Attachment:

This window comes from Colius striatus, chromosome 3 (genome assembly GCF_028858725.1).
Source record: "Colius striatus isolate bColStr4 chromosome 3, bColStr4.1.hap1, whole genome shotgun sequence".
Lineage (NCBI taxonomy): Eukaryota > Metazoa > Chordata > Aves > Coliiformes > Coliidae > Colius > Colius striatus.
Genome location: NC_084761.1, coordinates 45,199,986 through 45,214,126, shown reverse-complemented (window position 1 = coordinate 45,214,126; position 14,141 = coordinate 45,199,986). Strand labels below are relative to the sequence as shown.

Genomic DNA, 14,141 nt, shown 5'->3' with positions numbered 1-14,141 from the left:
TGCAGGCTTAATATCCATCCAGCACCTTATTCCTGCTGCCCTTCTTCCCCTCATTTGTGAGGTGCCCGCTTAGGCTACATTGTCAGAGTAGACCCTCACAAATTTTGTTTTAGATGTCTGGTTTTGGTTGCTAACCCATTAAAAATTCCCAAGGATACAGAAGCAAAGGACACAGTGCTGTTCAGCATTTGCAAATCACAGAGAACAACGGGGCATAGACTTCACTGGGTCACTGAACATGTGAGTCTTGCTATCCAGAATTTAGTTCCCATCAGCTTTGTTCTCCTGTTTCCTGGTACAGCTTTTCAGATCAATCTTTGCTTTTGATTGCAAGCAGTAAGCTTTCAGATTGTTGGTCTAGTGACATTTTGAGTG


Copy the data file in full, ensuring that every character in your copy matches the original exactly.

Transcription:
This window comes from Colius striatus, chromosome 3 (genome assembly GCF_028858725.1).
Source record: "Colius striatus isolate bColStr4 chromosome 3, bColStr4.1.hap1, whole genome shotgun sequence".
Lineage (NCBI taxonomy): Eukaryota > Metazoa > Chordata > Aves > Coliiformes > Coliidae > Colius > Colius striatus.
Genome location: NC_084761.1, coordinates 45,199,986 through 45,214,126, shown reverse-complemented (window position 1 = coordinate 45,214,126; position 14,141 = coordinate 45,199,986). Strand labels below are relative to the sequence as shown.

Genomic DNA, 14,141 nt, shown 5'->3' with positions numbered 1-14,141 from the left:
TGCAGGCTTAATATCCATCCAGCACCTTATTCCTGCTGCCCTTCTTCCCCTCATTTGTGAGGTGCCCGCTTAGGCTACATTGTCAGAGTAGACCCTCACAAATTTTGTTTTAGATGTCTGGTTTTGGTTGCTAACCCATTAAAAATTCCCAAGGATACAGAAGCAAAGGACACAGTGCTGTTCAGCATTTGCAAATCACAGAGAACAACGGGGCATAGACTTCACTGGGTCACTGAACATGTGAGTCTTGCTATCCAGAATTTAGTTCCCATCAGCTTTGTTCTCCTGTTTCCTGGTACAGCTTTTCAGATCAATCTTTGCTTTTGATTGCAAGCAGTAAGCTTTCAGATTGTTGGTCTAGTGACATTTTGAGTG